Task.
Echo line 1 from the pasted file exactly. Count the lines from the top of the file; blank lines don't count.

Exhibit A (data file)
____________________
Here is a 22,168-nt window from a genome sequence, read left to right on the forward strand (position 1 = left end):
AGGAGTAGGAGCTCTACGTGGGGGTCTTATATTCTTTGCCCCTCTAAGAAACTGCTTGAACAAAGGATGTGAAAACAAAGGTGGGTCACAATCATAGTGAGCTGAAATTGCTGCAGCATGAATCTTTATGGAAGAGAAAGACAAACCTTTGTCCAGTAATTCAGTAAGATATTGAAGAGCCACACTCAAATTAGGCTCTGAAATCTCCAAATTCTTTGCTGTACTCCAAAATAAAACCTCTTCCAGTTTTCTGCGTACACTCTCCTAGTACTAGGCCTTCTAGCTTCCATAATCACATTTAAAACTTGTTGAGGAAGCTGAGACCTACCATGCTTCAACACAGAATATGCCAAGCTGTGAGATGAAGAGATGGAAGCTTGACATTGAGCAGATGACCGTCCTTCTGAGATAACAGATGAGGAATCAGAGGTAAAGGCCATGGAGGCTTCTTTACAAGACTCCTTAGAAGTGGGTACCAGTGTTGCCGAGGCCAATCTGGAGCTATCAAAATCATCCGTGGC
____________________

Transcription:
Here is a 22,168-nt window from a genome sequence, read left to right on the forward strand (position 1 = left end):